WHILE Balochistan is plodding along the path of establishing elected local governments, the other provinces, especially Sindh and Punjab, appear least interested in this essential component of the democratic project.
As reported on Thursday, the Election Commission of Pakistan has set Jan 28 as the date for the election of Quetta’s mayor as well as the chairmen of local councils.
The local polls’ process began in December 2013 and the elections on the 28th should bring the long-drawn exercise to a close. While Balochistan with all its security and political issues has gone ahead with the LG polls, it is indeed a matter of shame that more ‘stable’ provinces have shown little inclination to carry out the grass-roots democratic exercise.
There is some encouraging news from Khyber Pakhtunkhwa; delimitation has been done there and Imran Khan reportedly has said the polls will be held by April. Let us hope the PTI sticks to this latest deadline. However, where Sindh and Punjab are concerned, the situation remains bleak, despite demands — such as that of the opposition leader in the Sindh Assembly — to hold the polls without delay.
For example, the ECP told the Supreme Court recently that it had not received the data from Sindh and Punjab that would allow it to delimit wards. Despite the apex court’s pressure, both provinces have been slothful in completing the legal and procedural tasks required to pave the way for the polls.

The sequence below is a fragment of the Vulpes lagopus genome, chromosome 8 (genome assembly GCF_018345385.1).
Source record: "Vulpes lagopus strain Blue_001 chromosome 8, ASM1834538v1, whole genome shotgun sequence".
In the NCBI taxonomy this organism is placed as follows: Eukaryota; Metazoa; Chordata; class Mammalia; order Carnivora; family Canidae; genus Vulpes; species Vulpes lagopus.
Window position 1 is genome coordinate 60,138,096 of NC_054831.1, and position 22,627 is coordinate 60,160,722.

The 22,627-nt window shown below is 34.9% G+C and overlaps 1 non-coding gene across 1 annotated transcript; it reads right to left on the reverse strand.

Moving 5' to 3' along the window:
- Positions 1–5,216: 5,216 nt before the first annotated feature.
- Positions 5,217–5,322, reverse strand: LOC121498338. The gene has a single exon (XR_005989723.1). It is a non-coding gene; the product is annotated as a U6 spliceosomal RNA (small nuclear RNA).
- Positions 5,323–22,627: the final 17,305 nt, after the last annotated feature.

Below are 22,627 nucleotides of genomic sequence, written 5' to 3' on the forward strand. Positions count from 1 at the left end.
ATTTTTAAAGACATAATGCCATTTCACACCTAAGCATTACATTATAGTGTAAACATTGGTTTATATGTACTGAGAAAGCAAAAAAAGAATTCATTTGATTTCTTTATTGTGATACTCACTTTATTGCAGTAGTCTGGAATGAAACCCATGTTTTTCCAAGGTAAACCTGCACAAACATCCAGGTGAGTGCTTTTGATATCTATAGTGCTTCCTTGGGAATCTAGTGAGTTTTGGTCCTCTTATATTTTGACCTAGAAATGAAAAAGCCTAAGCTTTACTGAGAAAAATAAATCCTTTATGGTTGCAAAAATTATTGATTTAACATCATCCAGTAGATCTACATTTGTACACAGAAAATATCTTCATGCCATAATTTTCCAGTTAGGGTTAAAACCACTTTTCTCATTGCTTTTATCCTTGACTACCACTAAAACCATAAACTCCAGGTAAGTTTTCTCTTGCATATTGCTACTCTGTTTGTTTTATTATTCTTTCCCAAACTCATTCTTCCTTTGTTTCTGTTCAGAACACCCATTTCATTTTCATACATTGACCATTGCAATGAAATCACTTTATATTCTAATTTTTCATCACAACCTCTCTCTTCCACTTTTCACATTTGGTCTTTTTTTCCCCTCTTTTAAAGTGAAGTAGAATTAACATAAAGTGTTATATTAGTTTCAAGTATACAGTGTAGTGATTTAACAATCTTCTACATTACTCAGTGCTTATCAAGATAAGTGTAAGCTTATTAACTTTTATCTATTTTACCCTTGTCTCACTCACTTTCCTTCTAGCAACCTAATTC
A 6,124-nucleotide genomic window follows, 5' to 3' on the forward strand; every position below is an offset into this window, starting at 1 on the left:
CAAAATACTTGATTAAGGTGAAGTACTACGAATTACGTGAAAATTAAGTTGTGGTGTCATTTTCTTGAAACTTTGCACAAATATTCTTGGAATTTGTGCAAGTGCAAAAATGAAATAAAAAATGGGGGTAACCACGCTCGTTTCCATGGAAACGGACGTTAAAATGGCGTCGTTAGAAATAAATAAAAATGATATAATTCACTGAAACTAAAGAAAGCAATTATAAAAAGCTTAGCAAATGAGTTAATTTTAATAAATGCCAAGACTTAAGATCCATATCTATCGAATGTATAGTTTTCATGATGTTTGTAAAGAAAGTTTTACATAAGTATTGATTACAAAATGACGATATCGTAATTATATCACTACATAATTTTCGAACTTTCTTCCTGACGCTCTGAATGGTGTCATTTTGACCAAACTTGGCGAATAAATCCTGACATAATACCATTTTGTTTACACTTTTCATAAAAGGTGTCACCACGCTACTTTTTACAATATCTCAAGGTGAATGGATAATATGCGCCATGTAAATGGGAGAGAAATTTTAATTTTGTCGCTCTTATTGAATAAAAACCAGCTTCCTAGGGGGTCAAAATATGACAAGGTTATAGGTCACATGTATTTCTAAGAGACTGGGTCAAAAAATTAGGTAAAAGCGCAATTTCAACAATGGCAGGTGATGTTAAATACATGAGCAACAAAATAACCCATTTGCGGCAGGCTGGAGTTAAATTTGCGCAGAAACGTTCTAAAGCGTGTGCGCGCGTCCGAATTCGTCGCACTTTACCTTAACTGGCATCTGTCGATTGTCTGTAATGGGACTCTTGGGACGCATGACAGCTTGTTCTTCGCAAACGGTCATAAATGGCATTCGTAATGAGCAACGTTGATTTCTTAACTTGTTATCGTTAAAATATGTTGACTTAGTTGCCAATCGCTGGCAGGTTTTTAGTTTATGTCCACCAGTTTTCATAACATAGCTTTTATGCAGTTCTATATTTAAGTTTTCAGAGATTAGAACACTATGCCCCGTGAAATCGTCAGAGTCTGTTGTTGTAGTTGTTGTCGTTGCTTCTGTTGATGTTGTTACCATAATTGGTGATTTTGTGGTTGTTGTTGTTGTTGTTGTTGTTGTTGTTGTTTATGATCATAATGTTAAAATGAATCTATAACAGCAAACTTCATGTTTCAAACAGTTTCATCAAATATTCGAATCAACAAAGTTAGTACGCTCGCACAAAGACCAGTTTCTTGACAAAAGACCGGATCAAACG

This paper has said countless times that the provincial governments need to speed up the process and hold the polls without delay. Yet for some puzzling reason — perhaps fearing the loss of influence and control to elected local governments — provincial lawmakers have not been interested in holding LG polls.
This attitude is highly undemocratic and is tantamount to denying the people elected representation at the local level. The lack of local governments adds to the people’s miseries, as citizens have to cut through much red tape just to secure basic civic services.
Despite the sensitive law and order situation in the country, Sindh, Punjab and Khyber Pakhtunkhwa need to move at full speed to prepare for the polls. Counterterrorism operations should not be used as an excuse to postpone polls indefinitely. If general elections can be held in a less than desirable atmosphere where law and order are concerned, there is no reason to block local polls in the current circumstances.
Published in Dawn, January 16th, 2015